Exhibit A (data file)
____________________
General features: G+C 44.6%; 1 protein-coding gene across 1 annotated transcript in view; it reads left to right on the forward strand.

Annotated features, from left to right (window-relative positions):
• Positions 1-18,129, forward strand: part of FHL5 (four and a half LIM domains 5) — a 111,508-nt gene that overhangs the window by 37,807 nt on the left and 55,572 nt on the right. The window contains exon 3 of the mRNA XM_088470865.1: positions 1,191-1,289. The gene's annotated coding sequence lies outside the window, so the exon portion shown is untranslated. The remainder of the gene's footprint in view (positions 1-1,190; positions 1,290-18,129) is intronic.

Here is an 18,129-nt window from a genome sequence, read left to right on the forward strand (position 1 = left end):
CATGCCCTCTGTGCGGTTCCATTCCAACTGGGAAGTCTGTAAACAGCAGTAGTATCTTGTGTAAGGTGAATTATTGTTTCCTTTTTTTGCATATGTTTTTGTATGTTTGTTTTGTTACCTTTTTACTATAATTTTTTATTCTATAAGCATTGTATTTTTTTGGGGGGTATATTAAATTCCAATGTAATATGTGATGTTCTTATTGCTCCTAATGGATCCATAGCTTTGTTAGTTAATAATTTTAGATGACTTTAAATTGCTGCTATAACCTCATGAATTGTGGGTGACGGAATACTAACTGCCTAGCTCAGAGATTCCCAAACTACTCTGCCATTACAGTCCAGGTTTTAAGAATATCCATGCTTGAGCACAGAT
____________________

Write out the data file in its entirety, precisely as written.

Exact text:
General features: G+C 44.6%; 1 protein-coding gene across 1 annotated transcript in view; it reads left to right on the forward strand.

Annotated features, from left to right (window-relative positions):
• Positions 1-18,129, forward strand: part of FHL5 (four and a half LIM domains 5) — a 111,508-nt gene that overhangs the window by 37,807 nt on the left and 55,572 nt on the right. The window contains exon 3 of the mRNA XM_088470865.1: positions 1,191-1,289. The gene's annotated coding sequence lies outside the window, so the exon portion shown is untranslated. The remainder of the gene's footprint in view (positions 1-1,190; positions 1,290-18,129) is intronic.

Here is an 18,129-nt window from a genome sequence, read left to right on the forward strand (position 1 = left end):
CATGCCCTCTGTGCGGTTCCATTCCAACTGGGAAGTCTGTAAACAGCAGTAGTATCTTGTGTAAGGTGAATTATTGTTTCCTTTTTTTGCATATGTTTTTGTATGTTTGTTTTGTTACCTTTTTACTATAATTTTTTATTCTATAAGCATTGTATTTTTTTGGGGGGTATATTAAATTCCAATGTAATATGTGATGTTCTTATTGCTCCTAATGGATCCATAGCTTTGTTAGTTAATAATTTTAGATGACTTTAAATTGCTGCTATAACCTCATGAATTGTGGGTGACGGAATACTAACTGCCTAGCTCAGAGATTCCCAAACTACTCTGCCATTACAGTCCAGGTTTTAAGAATATCCATGCTTGAGCACAGAT